No matter their region of origin, wild-caught spot prawns are delicious. Sometimes referred to as "the lobster of Alaska" because of their superior taste, they are considered the most flavorful, sweetest, most tender shrimp available (via Chef's Resources).
Chefs and sea-foodies will tell you that buying live spot prawns will deliver the best quality and freshest flavor. Of course, this presents a problem if you live inland. But if you know what to look for, spot prawn tails sold on ice can be a good alternative. (Pro tip: Never buy a spot prawn with the head still attached unless it is alive. As soon as this shrimp dies, the brain releases an enzyme that causes the entire prawn to become unpleasantly soft.) When buying tails, look for firm, translucent flesh, and avoid those with black spots. Be sure they smell fresh and have no hint of ammonia. Frozen spot prawn tails are another good (and some say better) choice, says Serious Eats, delivering more consistent quality than those sold on ice.
Spot prawns are more tender than the average shrimp, so be careful not to tear the flesh when you peel them. Keep in mind that spot prawns have small spikes on their shell, which can prick you if you're not careful. They cook quickly and are delicious simply boiled, says VanMag on YouTube, or steamed with garlic and green onions, or served with dipping sauces, suggests Vancouver Foodie, also via YouTube.
WILD-CAUGHT, U.S. SHRIMP: Our wild-caught American shrimp, on the other hand, are shrimp that have been caught on boats by fishers from their natural ocean habitat, in our case: the warm waters of the Gulf of Mexico or South Atlantic Ocean.
1 . GREAT FLAVOR AND TEXTURE PREFERRED BY CHEFS: Living free in the nutrient-rich Gulf and South Atlantic waters, our shrimp develop a naturally great taste and texture that leading chefs prefer.
4 . FREE FROM VETERINARY DRUGS, INCLUDING ANTIBIOTICS: Most of the imported product is grown in aquaculture ponds that require the introduction of a range of veterinary drugs, including antibiotics, to prevent and treat bacterial conditions. For example, shrimp farms employ chemical agents to control viral, bacterial, fungal and other pathogens, induce plankton growth and inoculate shrimp larvae.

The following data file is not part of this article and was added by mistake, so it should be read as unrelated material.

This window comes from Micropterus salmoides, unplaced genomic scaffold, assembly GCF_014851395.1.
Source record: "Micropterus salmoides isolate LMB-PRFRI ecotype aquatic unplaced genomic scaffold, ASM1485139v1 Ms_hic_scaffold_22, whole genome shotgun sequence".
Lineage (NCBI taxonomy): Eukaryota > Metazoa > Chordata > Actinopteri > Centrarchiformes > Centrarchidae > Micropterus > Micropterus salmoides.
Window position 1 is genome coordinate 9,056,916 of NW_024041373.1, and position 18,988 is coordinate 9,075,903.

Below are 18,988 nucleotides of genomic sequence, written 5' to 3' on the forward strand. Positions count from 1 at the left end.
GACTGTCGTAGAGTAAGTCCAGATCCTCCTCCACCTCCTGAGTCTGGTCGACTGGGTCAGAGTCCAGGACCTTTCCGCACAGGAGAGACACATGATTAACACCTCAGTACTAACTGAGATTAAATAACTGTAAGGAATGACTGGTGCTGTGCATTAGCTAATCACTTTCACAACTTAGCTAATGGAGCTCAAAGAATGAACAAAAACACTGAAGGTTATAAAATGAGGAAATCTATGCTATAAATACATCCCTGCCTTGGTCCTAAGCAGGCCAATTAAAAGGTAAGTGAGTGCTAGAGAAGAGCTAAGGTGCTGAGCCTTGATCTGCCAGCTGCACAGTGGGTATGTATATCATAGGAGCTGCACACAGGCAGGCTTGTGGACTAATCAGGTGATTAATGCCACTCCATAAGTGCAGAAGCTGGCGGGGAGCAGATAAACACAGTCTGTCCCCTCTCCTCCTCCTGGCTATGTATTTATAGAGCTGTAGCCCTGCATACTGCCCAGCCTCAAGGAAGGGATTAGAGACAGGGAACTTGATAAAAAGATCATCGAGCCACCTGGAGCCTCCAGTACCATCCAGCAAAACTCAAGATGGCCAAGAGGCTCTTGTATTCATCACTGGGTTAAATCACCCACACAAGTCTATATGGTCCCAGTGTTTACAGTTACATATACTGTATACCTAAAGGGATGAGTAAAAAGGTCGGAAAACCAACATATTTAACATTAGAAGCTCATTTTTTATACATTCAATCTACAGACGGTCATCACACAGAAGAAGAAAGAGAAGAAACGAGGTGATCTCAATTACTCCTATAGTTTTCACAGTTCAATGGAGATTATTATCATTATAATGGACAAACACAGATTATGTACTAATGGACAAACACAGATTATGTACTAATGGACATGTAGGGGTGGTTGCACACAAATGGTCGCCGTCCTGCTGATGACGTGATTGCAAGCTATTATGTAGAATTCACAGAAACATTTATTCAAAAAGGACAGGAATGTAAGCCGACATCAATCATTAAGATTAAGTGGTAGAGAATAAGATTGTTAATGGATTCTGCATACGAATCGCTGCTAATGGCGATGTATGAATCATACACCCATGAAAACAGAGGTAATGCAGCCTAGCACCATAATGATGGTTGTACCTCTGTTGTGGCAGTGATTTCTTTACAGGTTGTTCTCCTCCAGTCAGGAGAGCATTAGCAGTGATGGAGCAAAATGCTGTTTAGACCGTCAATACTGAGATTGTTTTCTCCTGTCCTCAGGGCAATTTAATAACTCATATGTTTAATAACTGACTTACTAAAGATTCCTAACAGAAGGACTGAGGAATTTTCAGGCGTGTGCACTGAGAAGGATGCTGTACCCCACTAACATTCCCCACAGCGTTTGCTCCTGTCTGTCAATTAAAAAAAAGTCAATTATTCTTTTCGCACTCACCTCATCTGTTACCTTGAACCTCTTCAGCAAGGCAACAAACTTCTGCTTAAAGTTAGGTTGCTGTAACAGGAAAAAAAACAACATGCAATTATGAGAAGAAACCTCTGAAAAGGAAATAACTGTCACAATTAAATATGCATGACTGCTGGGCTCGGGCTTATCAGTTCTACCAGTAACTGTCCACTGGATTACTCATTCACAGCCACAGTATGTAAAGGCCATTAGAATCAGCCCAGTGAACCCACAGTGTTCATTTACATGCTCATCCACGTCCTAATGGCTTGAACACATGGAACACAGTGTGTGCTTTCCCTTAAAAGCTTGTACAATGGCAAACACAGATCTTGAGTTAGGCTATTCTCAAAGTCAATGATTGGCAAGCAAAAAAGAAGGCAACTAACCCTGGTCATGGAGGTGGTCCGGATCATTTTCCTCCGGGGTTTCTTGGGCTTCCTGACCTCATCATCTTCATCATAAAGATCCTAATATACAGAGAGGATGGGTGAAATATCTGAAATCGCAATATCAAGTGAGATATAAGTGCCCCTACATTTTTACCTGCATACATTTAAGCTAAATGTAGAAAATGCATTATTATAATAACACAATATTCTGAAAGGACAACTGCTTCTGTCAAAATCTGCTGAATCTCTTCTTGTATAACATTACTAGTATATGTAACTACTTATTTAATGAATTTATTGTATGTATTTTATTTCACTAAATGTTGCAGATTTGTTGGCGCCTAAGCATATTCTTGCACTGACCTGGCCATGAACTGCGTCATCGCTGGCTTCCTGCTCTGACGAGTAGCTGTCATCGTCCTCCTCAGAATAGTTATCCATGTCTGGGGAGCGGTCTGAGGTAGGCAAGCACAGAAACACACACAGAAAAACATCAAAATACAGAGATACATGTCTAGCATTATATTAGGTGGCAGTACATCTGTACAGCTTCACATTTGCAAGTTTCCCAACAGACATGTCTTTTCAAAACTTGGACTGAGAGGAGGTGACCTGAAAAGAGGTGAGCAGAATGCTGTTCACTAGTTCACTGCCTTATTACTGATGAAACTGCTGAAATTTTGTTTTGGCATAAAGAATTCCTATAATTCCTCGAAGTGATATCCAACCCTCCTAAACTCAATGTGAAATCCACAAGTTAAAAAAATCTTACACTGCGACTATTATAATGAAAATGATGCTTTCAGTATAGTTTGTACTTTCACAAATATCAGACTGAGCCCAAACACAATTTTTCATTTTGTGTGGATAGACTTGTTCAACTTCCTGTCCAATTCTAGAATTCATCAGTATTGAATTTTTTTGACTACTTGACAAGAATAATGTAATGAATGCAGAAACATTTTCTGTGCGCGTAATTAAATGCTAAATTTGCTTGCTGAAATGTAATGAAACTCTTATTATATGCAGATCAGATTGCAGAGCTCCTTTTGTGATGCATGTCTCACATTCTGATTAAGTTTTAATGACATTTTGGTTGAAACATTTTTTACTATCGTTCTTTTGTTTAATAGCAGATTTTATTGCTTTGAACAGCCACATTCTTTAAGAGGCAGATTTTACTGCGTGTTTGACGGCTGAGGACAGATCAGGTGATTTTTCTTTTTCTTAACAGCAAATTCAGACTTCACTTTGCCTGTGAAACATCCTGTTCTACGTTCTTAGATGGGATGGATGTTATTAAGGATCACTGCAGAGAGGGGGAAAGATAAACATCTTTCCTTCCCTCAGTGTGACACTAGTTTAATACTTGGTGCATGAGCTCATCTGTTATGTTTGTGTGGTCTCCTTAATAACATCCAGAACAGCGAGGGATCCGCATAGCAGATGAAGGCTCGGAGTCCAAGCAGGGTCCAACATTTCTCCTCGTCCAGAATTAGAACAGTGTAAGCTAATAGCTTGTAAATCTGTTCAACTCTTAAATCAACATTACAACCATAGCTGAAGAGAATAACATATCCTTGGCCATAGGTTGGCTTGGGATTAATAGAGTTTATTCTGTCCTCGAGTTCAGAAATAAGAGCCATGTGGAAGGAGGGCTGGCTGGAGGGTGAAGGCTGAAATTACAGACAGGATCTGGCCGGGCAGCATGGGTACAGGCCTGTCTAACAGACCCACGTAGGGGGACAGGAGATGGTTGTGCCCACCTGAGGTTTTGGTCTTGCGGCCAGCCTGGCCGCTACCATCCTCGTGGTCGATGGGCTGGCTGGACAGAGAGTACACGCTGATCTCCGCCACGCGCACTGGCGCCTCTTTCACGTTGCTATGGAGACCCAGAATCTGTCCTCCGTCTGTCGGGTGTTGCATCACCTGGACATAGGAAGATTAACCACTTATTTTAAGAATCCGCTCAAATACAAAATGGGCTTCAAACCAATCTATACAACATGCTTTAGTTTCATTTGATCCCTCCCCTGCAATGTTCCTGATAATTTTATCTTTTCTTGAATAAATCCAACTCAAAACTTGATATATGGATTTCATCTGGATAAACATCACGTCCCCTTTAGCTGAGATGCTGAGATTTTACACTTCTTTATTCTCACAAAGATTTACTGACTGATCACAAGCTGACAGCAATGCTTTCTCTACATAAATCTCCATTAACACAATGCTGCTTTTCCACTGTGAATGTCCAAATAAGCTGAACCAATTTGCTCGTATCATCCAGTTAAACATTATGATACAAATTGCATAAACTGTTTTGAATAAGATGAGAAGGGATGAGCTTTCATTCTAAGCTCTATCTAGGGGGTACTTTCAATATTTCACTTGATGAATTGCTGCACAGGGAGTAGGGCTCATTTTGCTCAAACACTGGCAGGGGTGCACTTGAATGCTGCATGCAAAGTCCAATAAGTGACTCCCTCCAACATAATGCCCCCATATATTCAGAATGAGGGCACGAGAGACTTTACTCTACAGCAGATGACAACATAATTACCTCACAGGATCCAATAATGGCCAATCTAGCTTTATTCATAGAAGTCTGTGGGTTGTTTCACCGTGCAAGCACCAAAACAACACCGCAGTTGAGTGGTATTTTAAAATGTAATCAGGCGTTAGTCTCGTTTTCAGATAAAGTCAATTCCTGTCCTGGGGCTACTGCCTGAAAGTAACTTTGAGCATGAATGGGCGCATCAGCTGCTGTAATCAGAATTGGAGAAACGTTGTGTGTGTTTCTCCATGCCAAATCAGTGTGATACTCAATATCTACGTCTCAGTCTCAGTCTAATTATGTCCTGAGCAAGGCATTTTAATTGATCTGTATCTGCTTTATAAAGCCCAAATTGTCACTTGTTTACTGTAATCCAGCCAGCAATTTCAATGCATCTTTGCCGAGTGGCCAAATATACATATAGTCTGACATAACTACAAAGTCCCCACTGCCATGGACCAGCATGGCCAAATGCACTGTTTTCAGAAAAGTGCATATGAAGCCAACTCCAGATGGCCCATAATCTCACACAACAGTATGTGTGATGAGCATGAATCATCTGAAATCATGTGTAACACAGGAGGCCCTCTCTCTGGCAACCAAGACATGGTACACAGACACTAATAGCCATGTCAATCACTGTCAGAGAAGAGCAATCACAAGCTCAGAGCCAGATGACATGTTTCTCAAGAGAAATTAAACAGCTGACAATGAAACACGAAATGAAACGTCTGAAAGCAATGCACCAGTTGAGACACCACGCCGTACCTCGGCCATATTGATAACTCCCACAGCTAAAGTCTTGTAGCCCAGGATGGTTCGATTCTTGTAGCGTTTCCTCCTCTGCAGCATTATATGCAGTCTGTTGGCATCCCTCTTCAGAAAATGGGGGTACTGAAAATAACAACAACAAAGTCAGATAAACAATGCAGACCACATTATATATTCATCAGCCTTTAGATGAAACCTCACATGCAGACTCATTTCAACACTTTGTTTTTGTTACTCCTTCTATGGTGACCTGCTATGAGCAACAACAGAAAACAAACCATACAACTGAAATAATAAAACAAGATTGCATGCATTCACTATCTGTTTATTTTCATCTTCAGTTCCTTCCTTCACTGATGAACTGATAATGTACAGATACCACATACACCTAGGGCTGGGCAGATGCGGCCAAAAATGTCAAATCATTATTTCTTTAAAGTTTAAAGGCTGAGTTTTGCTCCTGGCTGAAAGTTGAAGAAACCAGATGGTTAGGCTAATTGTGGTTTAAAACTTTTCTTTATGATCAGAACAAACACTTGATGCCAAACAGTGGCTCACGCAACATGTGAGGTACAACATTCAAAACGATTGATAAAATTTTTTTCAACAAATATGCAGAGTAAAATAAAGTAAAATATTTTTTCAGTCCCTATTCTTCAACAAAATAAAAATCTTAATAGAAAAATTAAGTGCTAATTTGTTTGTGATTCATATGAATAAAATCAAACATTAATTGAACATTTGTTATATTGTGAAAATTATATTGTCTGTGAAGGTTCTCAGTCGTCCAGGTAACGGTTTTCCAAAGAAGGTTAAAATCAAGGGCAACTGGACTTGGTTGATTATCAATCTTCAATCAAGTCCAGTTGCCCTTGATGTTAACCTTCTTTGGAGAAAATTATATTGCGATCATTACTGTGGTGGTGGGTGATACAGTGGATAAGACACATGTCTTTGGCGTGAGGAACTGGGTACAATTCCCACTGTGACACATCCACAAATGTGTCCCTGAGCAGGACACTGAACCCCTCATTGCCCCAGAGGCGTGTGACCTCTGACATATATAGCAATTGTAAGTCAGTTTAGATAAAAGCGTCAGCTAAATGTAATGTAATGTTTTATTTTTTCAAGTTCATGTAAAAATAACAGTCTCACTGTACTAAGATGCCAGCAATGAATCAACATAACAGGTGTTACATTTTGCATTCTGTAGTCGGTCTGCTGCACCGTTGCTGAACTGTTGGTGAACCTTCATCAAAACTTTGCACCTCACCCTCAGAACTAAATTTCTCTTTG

6 . VERY LITTLE IMPORTED SEAFOOD IS TESTED BY THE FDA: In FY 2015, the United States Food and Drug Administration (FDA) examined only 2.2% of all imported seafood and tested only 0.1% of one million seafood import entry lines for illegal drugs. Of that 0.1%, 12% of shrimp tested positive for illegal drugs . In January 2019 alone the FDA rejected 32 shrimp entry lines from India, 26 of those due to banned antibiotics .
Here at Wild American Shrimp, we espouse the quality of wild-caught Gulf of Mexico and South Atlantic shrimp over farm-raised shrimp for a variety of reasons. As lovers of shrimp, we want consumers to be supplied with the best shrimp possible, which we believe are the ones that are allowed to grow, eat and be caught in their natural environment: both full of premium taste and free from veterinary drugs and hormones. We believe that our Wild American Shrimp fit all of the above and are the closest you can get to tasting perfect shrimp!
1. For the best possible results, buy fresh shrimp on the day that you plan to grill them. Shrimp thaw quickly and can go bad even more quickly. Make sure that you buy either jumbo or colossal sized shrimp for easier grilling.
2. Shrimp can be grilled with or without their shells. I like to peel the shrimp prior to grilling. Remove all of the shell except for the part that is around the tail of the shrimp. Removing the shell will allow the marinade to penetrate the meat and give the shrimp more taste.
3. Devein the shrimp by using a small, sharp knife to cut down the back of each peeled shrimp. Pull out the back vein while washing the shrimp under cold water. The vein is noticeable in jumbo or colossal shrimp.
6. Now it is time to grill the shrimp. Preheat your grill to 350-450F and set it up for direct cooking. Grill the shrimp over direct, medium heat for 5-7 minutes, turning the shrimp halfway through the process. The outside of the shrimp should turn a nice pink color when it is cooked while the meat inside should be white and opaque. Be careful not to overcook the shrimp or else it will become tough.
Count Per Pound: Just like how scallops are sized, shrimp are sold by counts per pound. The smaller the count, the larger the shrimp. For example, our 8-12 count colossal shrimp include about 8 to 12 shrimp per pound.
Sodium Tripolyphosphate (STTP): A chemical used to treat and preserve seafood. It keeps shrimp from darkening and losing moisture. It can leave shrimp with an off taste and mushy texture. 041b061a72